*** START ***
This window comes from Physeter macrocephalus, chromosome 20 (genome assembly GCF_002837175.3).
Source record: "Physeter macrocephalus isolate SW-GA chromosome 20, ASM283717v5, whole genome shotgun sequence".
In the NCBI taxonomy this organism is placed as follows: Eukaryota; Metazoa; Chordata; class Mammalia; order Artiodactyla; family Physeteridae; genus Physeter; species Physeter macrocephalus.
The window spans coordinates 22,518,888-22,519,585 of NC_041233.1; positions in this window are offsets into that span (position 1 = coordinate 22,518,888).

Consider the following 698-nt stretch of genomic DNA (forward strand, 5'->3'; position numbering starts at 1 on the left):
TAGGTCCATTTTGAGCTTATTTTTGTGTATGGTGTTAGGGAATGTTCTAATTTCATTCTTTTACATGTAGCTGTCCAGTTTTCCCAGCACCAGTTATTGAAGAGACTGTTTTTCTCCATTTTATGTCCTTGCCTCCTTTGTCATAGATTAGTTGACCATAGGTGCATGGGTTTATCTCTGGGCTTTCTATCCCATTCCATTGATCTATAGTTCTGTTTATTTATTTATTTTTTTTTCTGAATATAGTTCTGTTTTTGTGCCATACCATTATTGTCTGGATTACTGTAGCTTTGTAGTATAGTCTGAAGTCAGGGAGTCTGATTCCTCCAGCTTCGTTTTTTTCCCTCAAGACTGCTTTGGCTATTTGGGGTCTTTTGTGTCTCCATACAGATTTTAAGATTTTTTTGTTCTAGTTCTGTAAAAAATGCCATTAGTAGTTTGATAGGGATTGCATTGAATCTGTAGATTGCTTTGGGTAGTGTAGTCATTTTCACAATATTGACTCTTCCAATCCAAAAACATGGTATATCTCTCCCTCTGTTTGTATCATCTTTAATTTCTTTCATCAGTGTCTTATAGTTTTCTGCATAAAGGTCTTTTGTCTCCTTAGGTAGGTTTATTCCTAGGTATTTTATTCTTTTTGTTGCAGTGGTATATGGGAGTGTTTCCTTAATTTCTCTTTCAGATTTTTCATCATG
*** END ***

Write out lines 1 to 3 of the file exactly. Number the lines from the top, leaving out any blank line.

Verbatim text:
This window comes from Physeter macrocephalus, chromosome 20 (genome assembly GCF_002837175.3).
Source record: "Physeter macrocephalus isolate SW-GA chromosome 20, ASM283717v5, whole genome shotgun sequence".
In the NCBI taxonomy this organism is placed as follows: Eukaryota; Metazoa; Chordata; class Mammalia; order Artiodactyla; family Physeteridae; genus Physeter; species Physeter macrocephalus.